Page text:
Knowing the Demons

Sodium sulfites and sulfur dioxide are the big guns of the Brimstone Demon family. When you see their names on a food label, bow your head, take a few steps backward and run away. But as a very irritating friend of mine says, "You must know by now that life is not that easy." When sulfur works its way into a food as a part of the production process, the label need not mention sulfites. So, we need to identify all of the ingredients that do contain dangerous oxides of sulfur but don’t announce it. For clarity, they can be divided into groups and we will discuss each group in turn. But first, let’s look at a table of all of these ingredients so we can see where we are heading.

Oxides of Sulfur Ingredient Table

Group Name Code Makeup % SOx ppm
Corn Corn Starch, unmodified STU 88% starch 20 ppm
  Corn Starch, modified STM 90% starch 19
  Maltodextrin (polydex) MAL 90% starch 18
  Corn Syrup or Glucose CSG 80% sugar 13
  Corn Syrup Solids CSS 96% sugar 14
  Dextrose DEX 92% sugar 12
  Fructose FRU 99% sugar 1.0
  High Fructose Syrup HFS 76% sugar 1.3
Grape Market grapes GRP 16% sugar 5
  Grape Juice Con GRC 60% sugar 8
  White Grape Juice GRX 60 % sugar 80
  Raisins or Raisin Paste RSN 74% sugar 12
  Wine WIN 90% water 50
  Wine Vinegar WIV 94% water 40
Potato Dehydrated Potato PTD 74% starch 70
  Frozen Potato (fries) PTF 21% starch 13
  Potato Starch PST 90% starch 4
  Potato Flour PFL 80% starch 40
Protein Gelatin GEL 85% protein 45
  Shrimp or Crab SHP 20% protein 16
  Pizza, cheese topping PZA 70% crust 5.5
  Eggs EGG 12% protein 1.0
  Cheese, mild CHM, etc. See "Protein" 2.0
Fruit Fruit, dried and sulfured FTS 56% sugar 220
  Coconut, dry/shredded CNT 50% sugar 145
  Lemon Juice Con LJC 92% water 154
  Apple Cider Vinegar ACV 94% water 10
Sweets Cane Sugar SGC 100% sugar 0.6
  Powdered Sugar SGP 97% sugar 1.5
  Molasses, sulfured MOL 69% sugar 90
  Peanuts PNT 25% protein 1.1
  Chocolate, cocoa COA, etc. See "Sweet" 5
Caramel * See "Color Caramel" CCB, etc. See "Color" 0.2 - 12

The table is grouped naturally into food groups helping to make things easier to remember. The "Names" in the table appear as food ingredients on nutrition labels. The "Code" for each name is a capitalized triplet of letters that I use as shorthand for the ingredient. "Makeup %" indicates whether the food is a sugar, starch or protein and gives you a clue where to look on the nutrition label to find the weight of the ingredient. Lastly, the "SOx" concentration in ppm is given. For most of the ingredients, the ppm concentration is based only on the weight of the ingredient. But for caramel colors, the concentration is marked with a star (*) and is based on the total weight of the food that is colored. This is a more useful number for caramel colors since so little is needed to color a food.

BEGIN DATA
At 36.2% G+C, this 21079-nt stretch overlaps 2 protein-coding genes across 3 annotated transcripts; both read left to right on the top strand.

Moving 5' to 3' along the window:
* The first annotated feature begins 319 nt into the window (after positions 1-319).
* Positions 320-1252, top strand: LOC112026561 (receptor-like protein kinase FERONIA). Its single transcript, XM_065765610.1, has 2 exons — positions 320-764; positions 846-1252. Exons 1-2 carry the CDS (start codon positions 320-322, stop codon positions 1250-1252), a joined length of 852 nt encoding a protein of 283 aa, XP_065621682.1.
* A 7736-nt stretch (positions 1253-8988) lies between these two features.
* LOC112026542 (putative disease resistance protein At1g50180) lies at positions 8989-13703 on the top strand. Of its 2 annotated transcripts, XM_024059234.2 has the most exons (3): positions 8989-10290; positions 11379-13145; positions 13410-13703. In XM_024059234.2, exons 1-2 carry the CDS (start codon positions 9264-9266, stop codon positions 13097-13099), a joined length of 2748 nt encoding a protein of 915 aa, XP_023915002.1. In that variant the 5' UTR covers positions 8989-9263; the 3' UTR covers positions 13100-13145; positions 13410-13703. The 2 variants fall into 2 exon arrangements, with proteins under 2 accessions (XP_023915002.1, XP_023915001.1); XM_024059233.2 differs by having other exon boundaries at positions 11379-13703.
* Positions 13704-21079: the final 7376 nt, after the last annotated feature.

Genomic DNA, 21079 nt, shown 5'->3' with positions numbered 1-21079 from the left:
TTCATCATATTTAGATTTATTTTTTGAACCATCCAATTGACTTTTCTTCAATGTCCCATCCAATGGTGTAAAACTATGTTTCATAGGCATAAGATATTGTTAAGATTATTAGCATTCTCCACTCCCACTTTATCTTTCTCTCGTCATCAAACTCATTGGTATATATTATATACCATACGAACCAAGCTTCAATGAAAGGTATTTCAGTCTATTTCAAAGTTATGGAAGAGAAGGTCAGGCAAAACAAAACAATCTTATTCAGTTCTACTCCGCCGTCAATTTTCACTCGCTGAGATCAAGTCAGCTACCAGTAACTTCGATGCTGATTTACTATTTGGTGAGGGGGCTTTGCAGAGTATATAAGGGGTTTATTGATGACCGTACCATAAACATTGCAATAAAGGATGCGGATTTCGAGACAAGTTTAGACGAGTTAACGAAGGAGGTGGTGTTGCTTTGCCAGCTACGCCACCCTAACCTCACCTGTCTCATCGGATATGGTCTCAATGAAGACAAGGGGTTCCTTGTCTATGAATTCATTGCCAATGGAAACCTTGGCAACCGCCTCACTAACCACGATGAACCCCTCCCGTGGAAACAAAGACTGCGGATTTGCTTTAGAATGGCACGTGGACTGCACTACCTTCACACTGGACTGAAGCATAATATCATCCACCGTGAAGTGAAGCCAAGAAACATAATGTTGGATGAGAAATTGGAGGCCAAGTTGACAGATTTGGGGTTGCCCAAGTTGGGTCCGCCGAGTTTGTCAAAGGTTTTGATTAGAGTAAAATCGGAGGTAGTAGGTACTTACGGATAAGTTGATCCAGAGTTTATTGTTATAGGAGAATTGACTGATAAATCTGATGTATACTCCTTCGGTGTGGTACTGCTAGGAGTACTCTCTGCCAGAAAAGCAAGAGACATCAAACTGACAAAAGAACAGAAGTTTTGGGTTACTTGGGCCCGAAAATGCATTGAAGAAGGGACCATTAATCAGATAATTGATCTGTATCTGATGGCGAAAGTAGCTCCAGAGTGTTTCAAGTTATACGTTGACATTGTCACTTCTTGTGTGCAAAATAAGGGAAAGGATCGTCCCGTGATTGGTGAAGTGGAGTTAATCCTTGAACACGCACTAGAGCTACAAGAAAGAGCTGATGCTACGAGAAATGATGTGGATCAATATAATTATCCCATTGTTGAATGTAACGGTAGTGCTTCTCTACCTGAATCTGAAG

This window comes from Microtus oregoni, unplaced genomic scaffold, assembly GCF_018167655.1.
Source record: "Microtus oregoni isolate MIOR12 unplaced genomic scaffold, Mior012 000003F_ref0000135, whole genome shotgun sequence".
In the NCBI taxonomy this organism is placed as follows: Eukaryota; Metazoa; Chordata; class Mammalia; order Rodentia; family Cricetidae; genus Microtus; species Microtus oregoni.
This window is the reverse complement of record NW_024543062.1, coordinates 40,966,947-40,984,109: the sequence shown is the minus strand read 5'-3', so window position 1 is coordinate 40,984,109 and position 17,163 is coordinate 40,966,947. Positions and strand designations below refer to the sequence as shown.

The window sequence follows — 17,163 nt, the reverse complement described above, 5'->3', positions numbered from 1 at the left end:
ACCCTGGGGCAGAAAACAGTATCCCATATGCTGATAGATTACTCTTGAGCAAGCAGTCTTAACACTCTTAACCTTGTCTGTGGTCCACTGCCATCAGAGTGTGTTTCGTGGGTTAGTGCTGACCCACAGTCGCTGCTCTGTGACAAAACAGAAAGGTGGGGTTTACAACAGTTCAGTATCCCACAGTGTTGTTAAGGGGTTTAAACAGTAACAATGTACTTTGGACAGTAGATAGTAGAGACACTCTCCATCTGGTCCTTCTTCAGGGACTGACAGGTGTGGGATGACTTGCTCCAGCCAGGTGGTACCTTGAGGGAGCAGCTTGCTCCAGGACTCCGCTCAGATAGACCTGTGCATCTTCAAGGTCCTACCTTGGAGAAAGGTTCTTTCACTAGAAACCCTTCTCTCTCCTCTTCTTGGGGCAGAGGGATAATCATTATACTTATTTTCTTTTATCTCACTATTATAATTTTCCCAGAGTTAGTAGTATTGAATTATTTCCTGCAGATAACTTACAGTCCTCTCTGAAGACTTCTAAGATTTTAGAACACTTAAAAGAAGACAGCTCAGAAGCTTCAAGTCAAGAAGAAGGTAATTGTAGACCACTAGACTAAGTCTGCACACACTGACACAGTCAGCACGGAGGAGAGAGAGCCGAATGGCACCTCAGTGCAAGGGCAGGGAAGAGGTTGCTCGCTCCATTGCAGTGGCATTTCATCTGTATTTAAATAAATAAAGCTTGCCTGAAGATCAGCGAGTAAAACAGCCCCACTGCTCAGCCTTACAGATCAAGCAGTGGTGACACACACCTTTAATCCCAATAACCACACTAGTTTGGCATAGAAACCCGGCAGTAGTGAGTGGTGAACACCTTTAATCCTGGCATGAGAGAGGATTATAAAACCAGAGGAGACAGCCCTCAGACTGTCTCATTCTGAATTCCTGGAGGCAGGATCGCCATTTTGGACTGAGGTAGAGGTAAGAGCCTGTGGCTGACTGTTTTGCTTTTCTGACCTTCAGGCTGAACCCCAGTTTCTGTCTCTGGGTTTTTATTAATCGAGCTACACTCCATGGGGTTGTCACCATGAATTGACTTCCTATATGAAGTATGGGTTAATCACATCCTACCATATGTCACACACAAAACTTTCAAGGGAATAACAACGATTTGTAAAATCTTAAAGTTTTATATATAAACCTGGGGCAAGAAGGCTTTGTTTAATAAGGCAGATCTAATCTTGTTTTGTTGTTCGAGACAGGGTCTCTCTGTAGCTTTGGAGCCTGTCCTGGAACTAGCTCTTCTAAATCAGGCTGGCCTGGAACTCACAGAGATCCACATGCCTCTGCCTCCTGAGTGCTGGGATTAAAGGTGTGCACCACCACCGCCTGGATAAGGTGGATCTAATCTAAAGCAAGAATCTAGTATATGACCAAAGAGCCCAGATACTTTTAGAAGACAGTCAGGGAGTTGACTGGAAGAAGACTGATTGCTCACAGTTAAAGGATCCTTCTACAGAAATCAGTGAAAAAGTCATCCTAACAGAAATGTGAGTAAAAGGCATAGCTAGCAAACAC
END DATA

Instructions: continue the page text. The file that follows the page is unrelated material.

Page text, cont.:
ColaLet’s use the table to figure the sulfites in a can of cola. If you look at the nutrition label, you will see that a typical can contains 355 ml. The "ml" stands for milliliter (here we go again) and a milliliter of just about any liquid weighs a gram. So, a can of cola weighs 355 grams. From the list of ingredients on the cola label, you will find caramel color near the top. Our code name for the type of caramel used to color liquids is CCL and it has an SOx concentration of 0.34 based on the total weight of the cola. Multiply 355 times 0.34 and you get caramel color SOx. The nutrition label will also give the sugar weight to be around 40 grams. (Cola is mostly water, of course.) From reading the ingredient list on the label, the sweetener will most likely be high fructose corn syrup. This syrup has a code name HFS and an SOx concentration of 1.3 ppm based on the weight of the syrup. Multiply 40 times 1.3 and you get corn syrup SOx.

        121 ug SOx     Caramel Color (CCL): 355 x 0.34
        +52 ug SOx     High Fructose S (HFS): 40 x 1.3
        173 ug SOx     Effective Sulfur Oxide in a cola

I can’t drink a can of cola without a problem. I don’t even do well with a can of diet cola. But most folks are not as sensitive as I and would not develop a problem from a single can. Of course, the super-size, big-gulp colas they serve in convenience stores are much larger than a can. So, for these gargantuan drinks, you have to double the above numbers.

For those of us with a sensitivity (not an allergy), headaches and asthma are triggered by actual amounts of effective sulfur oxide which we conveniently measure in micrograms (ug). The concentration of the oxides of sulfur in a food or beverage is important only as a means to calculating this amount. A highly concentrated sulfite in a small bite is no more dangerous than a mild concentration in a larger bite. What’s important is the amount. In the cola example, the sulfur concentration of diluted caramel color is quite low, only 1/3 ppm. But when you multiply the concentration by the full weight of the beverage, you calculate an effective sulfur oxide weight that is large enough to be of concern. For people with true allergies that trigger the immune system, the situation is more complicated and both concentration levels and amounts are of importance.

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